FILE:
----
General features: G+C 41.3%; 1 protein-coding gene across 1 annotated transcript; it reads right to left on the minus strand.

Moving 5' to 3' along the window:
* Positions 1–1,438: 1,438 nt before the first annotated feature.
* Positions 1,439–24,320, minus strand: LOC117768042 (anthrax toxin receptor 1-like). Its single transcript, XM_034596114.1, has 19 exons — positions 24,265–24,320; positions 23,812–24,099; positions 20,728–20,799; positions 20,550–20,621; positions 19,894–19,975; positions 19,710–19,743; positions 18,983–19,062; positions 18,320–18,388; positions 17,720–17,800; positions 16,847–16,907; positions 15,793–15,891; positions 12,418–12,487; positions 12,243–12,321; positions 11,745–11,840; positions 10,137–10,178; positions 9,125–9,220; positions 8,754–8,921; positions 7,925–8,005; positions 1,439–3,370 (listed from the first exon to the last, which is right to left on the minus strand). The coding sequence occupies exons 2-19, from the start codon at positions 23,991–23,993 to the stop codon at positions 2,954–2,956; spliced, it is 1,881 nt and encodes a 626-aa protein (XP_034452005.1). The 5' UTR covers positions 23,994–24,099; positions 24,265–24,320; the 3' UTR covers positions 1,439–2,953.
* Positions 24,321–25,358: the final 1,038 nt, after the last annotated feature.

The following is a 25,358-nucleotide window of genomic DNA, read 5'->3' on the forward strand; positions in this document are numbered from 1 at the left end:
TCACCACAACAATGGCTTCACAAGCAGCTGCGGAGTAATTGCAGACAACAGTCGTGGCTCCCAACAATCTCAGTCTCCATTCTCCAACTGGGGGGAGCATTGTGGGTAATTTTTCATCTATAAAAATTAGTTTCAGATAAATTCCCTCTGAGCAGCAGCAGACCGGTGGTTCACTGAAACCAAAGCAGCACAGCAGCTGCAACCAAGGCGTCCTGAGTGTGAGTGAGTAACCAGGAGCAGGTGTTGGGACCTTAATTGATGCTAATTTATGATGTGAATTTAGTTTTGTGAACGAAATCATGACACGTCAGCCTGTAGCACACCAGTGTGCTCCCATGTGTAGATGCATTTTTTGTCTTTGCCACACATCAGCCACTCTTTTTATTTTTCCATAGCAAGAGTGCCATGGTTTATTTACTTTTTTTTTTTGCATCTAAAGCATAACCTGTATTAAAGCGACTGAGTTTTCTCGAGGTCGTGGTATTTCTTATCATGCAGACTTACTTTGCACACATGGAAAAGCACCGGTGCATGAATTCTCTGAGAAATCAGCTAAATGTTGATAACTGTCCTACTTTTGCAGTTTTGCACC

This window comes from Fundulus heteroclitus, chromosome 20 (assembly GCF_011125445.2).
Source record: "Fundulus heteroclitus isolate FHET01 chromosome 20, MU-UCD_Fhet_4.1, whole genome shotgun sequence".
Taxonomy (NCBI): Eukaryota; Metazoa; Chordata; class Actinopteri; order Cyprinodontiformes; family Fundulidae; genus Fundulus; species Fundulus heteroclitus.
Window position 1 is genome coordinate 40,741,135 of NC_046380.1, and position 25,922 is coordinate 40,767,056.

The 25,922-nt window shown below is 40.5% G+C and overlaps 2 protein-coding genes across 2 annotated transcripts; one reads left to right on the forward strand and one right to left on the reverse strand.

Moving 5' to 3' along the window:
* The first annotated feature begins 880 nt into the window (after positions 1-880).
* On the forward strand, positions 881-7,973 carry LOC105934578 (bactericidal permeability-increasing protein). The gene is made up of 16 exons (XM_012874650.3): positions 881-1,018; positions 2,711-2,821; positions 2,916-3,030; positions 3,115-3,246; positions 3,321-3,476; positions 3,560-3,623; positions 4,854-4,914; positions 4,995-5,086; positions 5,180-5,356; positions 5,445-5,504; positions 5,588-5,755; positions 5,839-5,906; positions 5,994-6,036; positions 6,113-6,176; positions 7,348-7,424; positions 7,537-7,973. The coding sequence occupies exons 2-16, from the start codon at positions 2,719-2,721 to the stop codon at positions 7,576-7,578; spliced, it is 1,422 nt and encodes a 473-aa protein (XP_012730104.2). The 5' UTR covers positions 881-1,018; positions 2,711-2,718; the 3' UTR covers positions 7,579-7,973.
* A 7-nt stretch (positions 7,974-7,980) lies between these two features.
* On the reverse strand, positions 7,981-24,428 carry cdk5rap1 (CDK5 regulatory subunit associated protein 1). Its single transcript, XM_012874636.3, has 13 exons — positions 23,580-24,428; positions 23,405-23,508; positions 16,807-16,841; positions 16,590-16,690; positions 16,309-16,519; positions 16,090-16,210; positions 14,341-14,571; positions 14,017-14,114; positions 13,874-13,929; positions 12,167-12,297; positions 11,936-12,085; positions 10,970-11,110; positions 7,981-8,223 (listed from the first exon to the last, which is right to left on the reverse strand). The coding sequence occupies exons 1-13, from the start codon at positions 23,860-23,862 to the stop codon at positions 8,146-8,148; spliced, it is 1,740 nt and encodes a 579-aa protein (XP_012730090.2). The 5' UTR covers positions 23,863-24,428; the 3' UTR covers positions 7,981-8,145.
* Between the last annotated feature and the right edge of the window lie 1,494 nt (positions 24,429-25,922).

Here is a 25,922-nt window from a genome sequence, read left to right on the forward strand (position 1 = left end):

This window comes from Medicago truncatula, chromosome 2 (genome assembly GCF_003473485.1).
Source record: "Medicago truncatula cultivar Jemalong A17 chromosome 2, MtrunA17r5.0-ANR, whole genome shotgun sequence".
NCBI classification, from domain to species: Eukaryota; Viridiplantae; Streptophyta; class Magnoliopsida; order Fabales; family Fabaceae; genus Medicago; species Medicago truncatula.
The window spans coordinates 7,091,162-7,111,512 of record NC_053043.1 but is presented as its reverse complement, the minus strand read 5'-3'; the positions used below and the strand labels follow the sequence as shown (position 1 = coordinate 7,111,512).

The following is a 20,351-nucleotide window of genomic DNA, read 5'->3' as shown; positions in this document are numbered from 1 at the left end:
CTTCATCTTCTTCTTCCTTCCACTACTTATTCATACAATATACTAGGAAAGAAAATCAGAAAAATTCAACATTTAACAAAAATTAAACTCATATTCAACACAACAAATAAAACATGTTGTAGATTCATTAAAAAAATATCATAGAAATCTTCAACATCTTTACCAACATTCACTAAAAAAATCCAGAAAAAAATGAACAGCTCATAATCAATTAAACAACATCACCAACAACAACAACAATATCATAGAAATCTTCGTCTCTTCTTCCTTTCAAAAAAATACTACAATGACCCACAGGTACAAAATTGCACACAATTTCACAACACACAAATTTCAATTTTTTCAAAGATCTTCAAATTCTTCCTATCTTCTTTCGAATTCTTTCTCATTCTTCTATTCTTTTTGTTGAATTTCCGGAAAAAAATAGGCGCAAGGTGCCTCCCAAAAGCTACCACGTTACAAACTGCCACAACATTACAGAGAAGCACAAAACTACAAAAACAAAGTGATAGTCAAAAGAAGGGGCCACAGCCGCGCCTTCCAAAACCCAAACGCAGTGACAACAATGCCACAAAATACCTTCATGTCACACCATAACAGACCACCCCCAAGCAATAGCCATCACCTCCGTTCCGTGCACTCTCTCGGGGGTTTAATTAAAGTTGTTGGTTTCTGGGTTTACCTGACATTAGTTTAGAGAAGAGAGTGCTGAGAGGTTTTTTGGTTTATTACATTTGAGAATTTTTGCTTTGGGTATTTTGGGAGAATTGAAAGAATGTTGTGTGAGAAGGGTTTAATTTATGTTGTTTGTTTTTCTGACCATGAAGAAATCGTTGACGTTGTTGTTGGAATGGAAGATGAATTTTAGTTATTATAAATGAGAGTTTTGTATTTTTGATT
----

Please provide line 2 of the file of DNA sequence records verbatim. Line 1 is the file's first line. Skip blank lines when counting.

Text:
Moving 5' to 3' along the window: